Olympic Dreams During a Pandemic
Evan Esselink is a Mile2Marathon Coach and aspiring Olympian from Courtice, Ontario. He has dedicated his life over the past several years to the quest of making the 2020 Tokyo Olympics. putting his running aspirations ahead of the usual things people his age pursue — starting his career, a steady income, and possibly a furthered education to name a few.
When The Games were scheduled to go ahead this summer, to qualify for the Canadian Olympic Team in the men’s marathon event, athletes would have to run a marathon under 2:11:30 at a regulation marathon, before May 31, 2020. While only a handful of Canadian athletes have run this fast in the last decade, Evan’s track record has shown he was capable of achieving this lifelong dream. Evan shared with us his mindset as COVID-19 developed into the pandemic we are experiencing today.
The past few weeks have been rough on all of us. We are being faced with one of the greatest global challenges we’ve had to deal with in many of our lifetimes. I guess I really don’t need to be telling you what you already know, but I will use this opportunity to share my experience as an elite runner chasing his dream. I’m writing this with the hopes that I can positively influence you in some sort of way (even for just an entertaining read during your isolation), and perhaps you can take away a thing or two from it all.
I first heard about the COVID-19 outbreak towards the beginning of February. I was at an altitude training camp in Flagstaff, Arizona, training towards the London Marathon, with the goal to run a time that would put me on the 2020 Olympic team.The news of the virus came to me like anything else we first hear about; It was just that – news. I was relatively un-phased. Training was going well at altitude; I felt strong mentally and physically, I was enjoying the endless sun, dirt roads, vast trails and beating my roommates in Catan.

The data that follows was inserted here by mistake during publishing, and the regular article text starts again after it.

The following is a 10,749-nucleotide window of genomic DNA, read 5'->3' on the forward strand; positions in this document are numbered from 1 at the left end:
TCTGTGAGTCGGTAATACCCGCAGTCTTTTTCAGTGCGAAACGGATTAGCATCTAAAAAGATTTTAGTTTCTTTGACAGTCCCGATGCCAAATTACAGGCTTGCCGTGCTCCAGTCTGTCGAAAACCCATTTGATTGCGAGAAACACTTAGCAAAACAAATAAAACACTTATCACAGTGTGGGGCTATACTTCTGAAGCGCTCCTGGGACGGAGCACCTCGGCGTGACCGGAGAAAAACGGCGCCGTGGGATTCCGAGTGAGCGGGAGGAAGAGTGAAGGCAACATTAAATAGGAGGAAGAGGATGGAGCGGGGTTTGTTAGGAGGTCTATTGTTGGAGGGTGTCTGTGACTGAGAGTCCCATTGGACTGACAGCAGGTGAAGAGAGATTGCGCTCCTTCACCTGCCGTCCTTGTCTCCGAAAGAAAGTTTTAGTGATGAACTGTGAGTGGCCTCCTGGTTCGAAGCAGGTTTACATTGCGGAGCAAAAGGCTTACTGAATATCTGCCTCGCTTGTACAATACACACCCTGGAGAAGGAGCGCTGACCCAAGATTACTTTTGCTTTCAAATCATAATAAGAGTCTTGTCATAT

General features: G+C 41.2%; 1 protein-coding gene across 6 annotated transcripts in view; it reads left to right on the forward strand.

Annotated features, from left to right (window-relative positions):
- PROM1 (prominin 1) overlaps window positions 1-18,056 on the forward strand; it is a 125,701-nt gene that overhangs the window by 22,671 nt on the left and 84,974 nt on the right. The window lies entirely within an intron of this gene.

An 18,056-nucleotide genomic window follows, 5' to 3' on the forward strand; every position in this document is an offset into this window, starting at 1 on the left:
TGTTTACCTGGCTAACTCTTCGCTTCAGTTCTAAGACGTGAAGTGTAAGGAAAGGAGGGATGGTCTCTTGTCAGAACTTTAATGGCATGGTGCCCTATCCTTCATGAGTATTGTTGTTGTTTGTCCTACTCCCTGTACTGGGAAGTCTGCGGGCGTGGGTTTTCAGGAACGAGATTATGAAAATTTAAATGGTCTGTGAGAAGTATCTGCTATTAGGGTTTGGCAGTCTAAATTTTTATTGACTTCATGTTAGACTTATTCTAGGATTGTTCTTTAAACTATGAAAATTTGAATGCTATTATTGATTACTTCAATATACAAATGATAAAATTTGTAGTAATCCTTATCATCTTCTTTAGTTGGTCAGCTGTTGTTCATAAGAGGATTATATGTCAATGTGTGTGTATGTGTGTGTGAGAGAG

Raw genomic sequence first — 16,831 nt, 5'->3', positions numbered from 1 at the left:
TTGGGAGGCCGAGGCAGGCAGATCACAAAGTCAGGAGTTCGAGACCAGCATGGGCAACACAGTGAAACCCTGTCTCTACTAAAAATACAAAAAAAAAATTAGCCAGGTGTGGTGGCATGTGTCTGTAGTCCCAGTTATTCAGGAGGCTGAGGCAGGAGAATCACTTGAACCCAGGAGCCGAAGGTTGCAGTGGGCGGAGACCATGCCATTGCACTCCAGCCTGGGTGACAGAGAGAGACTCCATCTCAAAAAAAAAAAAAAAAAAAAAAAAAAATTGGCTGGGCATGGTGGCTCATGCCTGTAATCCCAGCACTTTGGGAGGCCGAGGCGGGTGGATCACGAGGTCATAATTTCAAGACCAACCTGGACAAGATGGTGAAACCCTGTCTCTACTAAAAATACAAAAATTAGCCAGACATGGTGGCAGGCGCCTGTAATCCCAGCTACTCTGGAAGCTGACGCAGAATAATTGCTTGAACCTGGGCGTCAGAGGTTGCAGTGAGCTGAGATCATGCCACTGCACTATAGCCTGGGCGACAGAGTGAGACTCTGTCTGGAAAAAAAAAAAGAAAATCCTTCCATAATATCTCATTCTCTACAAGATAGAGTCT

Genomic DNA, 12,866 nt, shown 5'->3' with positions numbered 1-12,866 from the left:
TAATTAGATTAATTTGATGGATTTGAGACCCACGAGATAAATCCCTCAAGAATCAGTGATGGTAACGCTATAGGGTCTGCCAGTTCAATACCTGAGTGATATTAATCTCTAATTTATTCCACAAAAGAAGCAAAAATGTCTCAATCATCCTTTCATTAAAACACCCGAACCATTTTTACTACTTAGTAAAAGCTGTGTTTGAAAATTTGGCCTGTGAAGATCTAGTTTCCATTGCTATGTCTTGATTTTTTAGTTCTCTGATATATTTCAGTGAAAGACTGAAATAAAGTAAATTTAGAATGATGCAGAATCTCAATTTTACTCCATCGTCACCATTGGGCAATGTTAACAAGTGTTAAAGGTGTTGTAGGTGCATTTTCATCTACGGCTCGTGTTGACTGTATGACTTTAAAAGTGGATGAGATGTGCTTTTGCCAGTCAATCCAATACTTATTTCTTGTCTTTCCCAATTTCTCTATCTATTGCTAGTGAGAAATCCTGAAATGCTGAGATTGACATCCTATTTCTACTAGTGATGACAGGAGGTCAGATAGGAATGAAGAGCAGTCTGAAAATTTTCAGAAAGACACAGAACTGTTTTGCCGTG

A couple weeks went by, and COVID-19 became more prominently talked about. I heard about it spreading to a few other continents, and I heard about a few races getting cancelled / postponed. When races that other Canadian’s were planning to run for qualifying purposes were getting cancelled, things started to become a little more real for me. First it was Prague and then Rotterdam, one of the biggest and fastest marathons on the spring calendar.
But onwards we went with marathon training.
My way of dealing with things was by focusing on the things I needed to do to optimize my health and limit possible exposure. This meant drinking more water than usual, washing my hands more often, eating healthy, and not touching my face which I apparently do WAY too much. I would also try to avoid news and media about the virus as much as I could, because I knew that if I didn’t it would interfere with my training… and interfere it did.
On Friday, March 13th I got the email I never wanted to receive but knew would come. Like many other marathons, the London Marathon would be postponed to the fall. After the first week of March, my training was really going south. My workouts were bad, and I was feeling very off. I’d wake up each day not feeling like I wanted to do the day. I’d wake up wanting to stay in bed, which is similar to how I feel when I’m having iron deficiencies. Part of me even thought I was fighting off illness—that’s how bad training was. I went to get bloodwork done, which turned out to be good. My bloodwork was showing some very strong numbers compared to when I was at sea level. I was showing big increases in red blood cell count and hemoglobin mass, which are two variables we look at to see the physiological gains one might expect to have from altitude training. My white blood cell count was on the low side, so there were no present signs of a weakened immune system. Physically, I was in my prime, so I should have been cruising through my workouts. It wasn’t until later, when I returned home and began to process the situation that physical fatigue wasn’t what was holding me back in workouts, but rather the brewing mental and emotional fatigue.
Depression & Apathy
I pushed onwards and things didn’t get better, they got worse. I had convinced myself that things were going to look up and they didn’t. I felt quite depressed, and had zero motivation to run at all. Going out for an easy 6 miles in the morning felt taxing. The hardest part about this time was that my teammates, who I was living with in Flagstaff, were absolutely rocking their workouts. I’m usually motivated when surrounded by others that are succeeding. This is one of the reasons I moved to Vancouver a couple years ago, and one of the big reasons I love coaching with Mile2Marathon. Typically, others sharing their success with me fuels my fire. This wasn’t the case.